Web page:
I want to enjoy the muscled grace and artistry of James and Wade and not be bogged down thinking about math. I want to marvel at athletic performance and not be obsessed with the statistical tendencies at work behind it.
Miami coach Erik Spoelstra called James and Wade’s combined 79 points Tuesday “video-game numbers,” and that about said it. Sacramento coach Keith Smart referred to the two of them as playing a “Superman-type game,” and that said it, too. Beyond the sight of it, no corroborating analytic evidence was necessary.
Spoelstra meant his whole team in crediting this 12-game win streak to a “sense of urgency,” the sense of approaching playoffs. To a finals-or-bust team the regular season can be a glorified tune-up, a necessary but perfunctorily long five-month bridge to the postseason.
The Heat can begin to see what’s on the other side now, and the only imperative is to be healthy and in tune for the playoffs.
But that doesn’t mean there won’t be more challenges en route to break up any boredom that might lurk, and the next challenge is straight ahead.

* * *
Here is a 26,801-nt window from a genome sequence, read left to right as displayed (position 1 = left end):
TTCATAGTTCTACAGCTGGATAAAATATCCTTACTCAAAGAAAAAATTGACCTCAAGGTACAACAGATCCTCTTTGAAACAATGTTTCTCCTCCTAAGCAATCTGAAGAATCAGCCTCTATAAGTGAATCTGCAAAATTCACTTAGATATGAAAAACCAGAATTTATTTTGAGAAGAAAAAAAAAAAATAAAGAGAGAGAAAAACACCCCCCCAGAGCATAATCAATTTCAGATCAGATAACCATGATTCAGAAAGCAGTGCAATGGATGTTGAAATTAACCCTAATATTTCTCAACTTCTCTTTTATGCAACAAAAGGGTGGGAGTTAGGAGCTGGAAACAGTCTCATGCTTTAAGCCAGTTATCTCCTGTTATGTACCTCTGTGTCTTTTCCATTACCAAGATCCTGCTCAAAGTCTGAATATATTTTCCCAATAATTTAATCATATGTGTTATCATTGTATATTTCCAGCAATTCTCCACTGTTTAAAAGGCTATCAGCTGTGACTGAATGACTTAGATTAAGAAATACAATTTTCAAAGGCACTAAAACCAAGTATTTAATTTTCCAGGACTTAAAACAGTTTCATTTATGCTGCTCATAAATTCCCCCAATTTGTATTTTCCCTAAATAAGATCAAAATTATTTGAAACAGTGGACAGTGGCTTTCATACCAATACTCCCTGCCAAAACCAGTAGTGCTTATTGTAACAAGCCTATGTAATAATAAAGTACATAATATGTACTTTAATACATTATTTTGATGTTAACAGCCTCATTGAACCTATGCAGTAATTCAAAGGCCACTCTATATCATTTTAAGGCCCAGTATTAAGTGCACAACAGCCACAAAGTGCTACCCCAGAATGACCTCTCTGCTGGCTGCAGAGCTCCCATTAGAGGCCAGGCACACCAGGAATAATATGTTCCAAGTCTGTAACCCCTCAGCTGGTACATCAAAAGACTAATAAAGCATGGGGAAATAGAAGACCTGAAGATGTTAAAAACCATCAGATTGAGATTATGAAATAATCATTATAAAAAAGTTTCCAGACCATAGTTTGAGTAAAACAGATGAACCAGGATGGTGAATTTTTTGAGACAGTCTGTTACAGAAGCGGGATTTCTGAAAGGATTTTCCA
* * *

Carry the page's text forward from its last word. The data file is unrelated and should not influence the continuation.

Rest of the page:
Miami will need more proving to get the two more wins in a row needed to match the club record of 14 consecutive victories set in the 2004-05 season.
The Heat next plays host to Memphis on Friday, then visits New York on Sunday. The following week, Miami hosts hot Indiana, the last team to beat the Heat, in what could be an Eastern Conference finals preview.
Only five opponents in this 12-game streak currently have winning records, but that won’t be the case next. The Grizzlies, Knicks and Pacers all do — and they are a combined 5-0 against Miami this season, and by an average margin of 16.2 points.
That’s a challenge.
I’m not sure LeBron and D-Wade — individually or in tandem — have ever seemed readier for one.